Causes of Marine and Coastal Wildlife Entanglement
Marine and coastal wildlife can become entangled or trapped in many items such as fishing line, crab traps, balloons with attached string, beach furniture and other types of marine debris. In addition, some of these items may be ingested, leading to further harm.
These sources enter the environment through various pathways. For example, storms may bring trash into the water, children or adults may release balloons into the atmosphere, and anglers may accidentally "hook" wildlife such as marine turtles and seabirds on their fishing line.
CWCI Efforts to Address Entanglement
The CWCI is a partner on the Florida Marine Debris Reduction Guidance Plan and works with local government agencies and non-profit organizations to increase awareness of the harm of behaviors that introduce marine debris into the environment and to promote clean-up events that remove marine debris.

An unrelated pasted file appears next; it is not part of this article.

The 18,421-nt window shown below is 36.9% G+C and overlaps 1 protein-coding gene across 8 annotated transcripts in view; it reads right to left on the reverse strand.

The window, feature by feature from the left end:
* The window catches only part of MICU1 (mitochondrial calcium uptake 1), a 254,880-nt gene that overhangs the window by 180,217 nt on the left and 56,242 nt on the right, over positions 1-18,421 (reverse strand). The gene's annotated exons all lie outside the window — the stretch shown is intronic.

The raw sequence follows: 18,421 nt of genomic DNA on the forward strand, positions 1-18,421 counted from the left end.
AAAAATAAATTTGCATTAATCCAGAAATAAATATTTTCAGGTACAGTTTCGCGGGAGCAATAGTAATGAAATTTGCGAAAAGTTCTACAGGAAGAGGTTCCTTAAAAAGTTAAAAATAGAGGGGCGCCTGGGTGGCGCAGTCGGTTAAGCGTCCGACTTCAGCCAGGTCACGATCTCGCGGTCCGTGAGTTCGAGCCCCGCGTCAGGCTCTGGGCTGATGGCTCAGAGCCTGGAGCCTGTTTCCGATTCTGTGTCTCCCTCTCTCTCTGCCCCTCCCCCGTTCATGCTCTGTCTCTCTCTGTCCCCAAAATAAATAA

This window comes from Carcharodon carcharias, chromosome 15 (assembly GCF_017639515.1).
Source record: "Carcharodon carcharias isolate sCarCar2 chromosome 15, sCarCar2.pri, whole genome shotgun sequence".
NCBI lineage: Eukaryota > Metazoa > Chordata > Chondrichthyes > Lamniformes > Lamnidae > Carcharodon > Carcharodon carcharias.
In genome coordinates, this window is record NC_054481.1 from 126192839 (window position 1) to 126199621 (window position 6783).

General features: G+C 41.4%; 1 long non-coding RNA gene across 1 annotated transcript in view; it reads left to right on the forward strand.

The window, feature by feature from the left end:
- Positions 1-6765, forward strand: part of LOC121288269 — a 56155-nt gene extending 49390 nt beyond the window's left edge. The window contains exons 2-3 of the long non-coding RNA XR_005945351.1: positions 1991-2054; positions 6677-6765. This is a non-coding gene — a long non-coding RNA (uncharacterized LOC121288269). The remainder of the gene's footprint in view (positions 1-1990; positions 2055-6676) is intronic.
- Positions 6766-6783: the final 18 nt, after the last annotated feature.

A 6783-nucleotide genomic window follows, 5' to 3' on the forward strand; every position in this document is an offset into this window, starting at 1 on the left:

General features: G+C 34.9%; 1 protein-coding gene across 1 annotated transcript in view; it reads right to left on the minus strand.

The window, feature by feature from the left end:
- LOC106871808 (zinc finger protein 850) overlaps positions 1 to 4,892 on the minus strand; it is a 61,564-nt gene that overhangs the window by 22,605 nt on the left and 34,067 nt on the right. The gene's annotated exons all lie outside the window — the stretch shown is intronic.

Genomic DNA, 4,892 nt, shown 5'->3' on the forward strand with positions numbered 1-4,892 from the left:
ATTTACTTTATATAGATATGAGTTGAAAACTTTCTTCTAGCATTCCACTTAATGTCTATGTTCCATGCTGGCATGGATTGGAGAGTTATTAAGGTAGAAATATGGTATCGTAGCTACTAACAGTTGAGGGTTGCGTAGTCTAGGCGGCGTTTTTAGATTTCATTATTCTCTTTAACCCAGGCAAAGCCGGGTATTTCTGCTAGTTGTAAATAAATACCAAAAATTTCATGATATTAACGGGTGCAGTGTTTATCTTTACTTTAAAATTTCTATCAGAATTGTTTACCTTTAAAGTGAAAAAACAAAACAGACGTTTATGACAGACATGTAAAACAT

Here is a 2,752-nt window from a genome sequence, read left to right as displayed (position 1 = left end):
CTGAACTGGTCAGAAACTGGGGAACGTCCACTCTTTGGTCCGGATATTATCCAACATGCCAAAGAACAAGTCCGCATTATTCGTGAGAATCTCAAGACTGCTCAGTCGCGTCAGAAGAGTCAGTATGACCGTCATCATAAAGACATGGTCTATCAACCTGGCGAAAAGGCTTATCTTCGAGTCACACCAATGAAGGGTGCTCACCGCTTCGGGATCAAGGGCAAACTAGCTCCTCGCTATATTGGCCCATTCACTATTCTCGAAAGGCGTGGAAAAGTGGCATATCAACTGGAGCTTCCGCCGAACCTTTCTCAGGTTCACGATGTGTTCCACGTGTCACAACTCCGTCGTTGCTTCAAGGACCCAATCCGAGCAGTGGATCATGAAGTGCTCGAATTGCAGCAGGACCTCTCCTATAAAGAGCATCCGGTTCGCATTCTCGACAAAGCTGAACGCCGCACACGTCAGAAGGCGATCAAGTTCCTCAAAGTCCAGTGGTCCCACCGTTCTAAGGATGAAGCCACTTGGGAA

In addition, the CWCI is targeting the entanglement of seabirds through its "Don't Cut the Line!" campaign. The primary goal is to educate anglers on how to unhook a bird that is caught on fishing line to prevent entanglement. The campaign has several other associated goals:
- Prevent congregation of seabirds in fishing areas by avoiding feeding them
- Promote best fishing practices to avoid hooking seabirds
- Provide information to anglers about what to do with injured seabirds
- Obtain more data on number of hooked and entangled birds
This campaign works closely with the Monofilament Recovery and Recycling Program, and the principles are applicable to other wildlife such as marine turtles.